A distillation of the thought and research to which Herbert Butterfield devoted the last twenty years of his life to, this book, originally published in 1981, traces how differently people understood the relevance of their past and its connection with their religion. It examines ancient Egypt and Mesopotamia; the political perceptiveness of the Hittites; the Jewish sense of God in history, of promise and fulfilment; the classical achievement of scientific history; and the unique Chinese tradition of historical writing. The author explains the problems of the early Christians in relating their traditions of Jesus to their life and faith and the emergence, when Christianity became the religion of the Roman Empire, of a new historical understanding. The book then charts the gradual growth of a sceptical approach to recorded authority in Islam and Western Europe, the reconstruction of the past by deductive analysis of the surviving evidence and the secularisation of the eighteenth century.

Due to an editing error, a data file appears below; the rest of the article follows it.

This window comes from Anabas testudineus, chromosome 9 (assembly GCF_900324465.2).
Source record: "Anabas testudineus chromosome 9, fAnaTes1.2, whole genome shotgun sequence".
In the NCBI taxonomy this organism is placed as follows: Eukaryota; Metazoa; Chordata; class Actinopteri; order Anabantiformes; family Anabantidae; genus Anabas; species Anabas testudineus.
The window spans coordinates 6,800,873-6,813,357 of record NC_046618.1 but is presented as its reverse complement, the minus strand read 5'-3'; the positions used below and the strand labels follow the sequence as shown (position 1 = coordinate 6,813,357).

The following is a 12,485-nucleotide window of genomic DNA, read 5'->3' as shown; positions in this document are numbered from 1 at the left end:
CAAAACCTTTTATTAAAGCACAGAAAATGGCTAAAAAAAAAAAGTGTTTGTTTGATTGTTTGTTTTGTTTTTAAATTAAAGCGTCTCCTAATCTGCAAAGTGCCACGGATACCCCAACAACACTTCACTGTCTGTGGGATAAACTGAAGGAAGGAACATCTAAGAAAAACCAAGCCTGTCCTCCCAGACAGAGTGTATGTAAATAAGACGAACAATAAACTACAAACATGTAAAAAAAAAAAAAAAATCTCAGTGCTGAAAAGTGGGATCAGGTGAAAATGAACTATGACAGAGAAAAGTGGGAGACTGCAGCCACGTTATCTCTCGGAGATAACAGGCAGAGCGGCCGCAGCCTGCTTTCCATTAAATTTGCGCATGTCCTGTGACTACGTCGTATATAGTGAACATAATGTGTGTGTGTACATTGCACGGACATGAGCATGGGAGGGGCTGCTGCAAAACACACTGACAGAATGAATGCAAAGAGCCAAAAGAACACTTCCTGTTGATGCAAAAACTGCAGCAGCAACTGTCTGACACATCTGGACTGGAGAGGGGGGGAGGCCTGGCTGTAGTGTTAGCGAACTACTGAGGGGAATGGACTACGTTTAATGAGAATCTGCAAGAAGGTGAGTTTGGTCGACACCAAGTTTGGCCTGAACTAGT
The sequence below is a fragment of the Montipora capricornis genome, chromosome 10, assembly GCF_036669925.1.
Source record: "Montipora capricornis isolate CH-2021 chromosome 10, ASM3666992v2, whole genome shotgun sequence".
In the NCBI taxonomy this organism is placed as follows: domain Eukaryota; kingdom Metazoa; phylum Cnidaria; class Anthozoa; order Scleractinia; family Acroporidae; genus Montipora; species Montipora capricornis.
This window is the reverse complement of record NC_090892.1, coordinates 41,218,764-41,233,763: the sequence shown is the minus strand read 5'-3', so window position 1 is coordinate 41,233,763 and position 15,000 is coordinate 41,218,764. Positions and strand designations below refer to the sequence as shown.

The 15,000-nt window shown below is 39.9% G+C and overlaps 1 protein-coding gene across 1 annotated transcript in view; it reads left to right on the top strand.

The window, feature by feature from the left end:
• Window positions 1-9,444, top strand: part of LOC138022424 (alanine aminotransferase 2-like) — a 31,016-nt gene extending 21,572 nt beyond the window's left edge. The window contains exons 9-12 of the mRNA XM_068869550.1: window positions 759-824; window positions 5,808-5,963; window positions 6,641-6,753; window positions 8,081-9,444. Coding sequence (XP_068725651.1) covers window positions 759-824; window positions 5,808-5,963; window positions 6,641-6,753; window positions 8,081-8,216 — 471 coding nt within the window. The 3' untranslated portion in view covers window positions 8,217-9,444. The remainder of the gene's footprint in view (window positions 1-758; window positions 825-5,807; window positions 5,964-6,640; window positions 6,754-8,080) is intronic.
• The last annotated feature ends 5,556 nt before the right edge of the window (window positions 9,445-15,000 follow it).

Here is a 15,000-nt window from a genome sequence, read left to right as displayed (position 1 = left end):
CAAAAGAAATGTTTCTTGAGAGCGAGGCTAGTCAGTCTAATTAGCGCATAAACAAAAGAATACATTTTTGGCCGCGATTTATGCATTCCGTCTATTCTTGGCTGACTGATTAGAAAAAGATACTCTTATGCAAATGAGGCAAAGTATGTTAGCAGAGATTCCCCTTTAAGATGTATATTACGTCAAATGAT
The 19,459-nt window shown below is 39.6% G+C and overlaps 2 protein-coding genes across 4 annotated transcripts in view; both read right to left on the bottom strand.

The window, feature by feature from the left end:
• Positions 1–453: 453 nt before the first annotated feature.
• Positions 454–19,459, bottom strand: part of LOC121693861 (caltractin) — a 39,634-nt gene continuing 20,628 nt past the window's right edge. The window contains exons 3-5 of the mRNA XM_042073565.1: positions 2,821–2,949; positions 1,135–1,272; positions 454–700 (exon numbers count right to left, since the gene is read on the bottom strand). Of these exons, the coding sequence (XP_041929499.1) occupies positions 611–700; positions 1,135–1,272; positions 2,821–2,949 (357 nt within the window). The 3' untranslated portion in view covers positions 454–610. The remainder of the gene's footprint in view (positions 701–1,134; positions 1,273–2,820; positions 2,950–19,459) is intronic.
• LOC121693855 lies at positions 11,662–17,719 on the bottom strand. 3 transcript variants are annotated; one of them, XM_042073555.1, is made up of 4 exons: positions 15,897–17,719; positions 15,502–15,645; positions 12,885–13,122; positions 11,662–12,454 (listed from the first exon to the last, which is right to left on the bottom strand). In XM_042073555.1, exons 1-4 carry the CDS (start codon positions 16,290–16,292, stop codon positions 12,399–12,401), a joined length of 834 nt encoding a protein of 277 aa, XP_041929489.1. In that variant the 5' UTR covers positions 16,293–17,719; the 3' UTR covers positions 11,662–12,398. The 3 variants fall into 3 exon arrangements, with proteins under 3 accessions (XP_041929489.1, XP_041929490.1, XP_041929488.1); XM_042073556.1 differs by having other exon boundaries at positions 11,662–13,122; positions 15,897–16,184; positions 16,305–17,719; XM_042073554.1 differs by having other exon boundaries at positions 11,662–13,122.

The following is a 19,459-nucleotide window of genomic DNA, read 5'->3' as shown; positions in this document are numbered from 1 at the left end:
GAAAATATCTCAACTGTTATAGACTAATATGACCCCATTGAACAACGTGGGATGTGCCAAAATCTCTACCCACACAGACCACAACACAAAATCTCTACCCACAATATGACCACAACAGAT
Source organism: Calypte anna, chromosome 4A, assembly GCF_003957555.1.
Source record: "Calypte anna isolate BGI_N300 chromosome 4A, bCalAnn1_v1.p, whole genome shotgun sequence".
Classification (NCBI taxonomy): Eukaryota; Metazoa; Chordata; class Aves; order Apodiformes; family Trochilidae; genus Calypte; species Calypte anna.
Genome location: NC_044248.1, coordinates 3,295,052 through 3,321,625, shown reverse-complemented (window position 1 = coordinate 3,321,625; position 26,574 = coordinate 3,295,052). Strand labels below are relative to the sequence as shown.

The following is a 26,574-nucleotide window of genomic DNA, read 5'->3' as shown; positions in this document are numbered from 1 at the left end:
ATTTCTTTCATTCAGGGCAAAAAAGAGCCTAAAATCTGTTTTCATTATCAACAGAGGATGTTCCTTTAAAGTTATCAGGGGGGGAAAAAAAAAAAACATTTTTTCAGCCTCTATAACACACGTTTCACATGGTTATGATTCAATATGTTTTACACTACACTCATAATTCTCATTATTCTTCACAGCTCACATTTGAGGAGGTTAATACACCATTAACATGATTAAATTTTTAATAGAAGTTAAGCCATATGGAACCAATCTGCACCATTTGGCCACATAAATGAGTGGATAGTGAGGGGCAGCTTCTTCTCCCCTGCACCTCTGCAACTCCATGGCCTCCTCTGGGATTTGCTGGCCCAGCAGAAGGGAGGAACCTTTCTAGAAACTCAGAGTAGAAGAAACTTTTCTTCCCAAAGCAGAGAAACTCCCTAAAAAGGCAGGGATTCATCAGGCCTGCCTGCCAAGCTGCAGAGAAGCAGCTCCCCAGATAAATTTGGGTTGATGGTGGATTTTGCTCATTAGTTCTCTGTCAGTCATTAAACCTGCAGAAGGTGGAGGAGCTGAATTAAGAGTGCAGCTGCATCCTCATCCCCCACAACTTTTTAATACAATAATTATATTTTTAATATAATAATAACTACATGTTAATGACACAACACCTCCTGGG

Table of Contents
1. The Origins of Historical Writing 2. The Annals of the Pre-Classical Empires 3. The Originality of the Hebrew Scriptures 4. The Rise of Classical Historiography 5. The Chinese Tradition of Historical Writing 6. The Establishment of a Christian Historiography 7. The Development of Historical Criticism 8. The Great Secularisation. Appendix: A Chinese Historian – Ssŭ-ma Ch’ien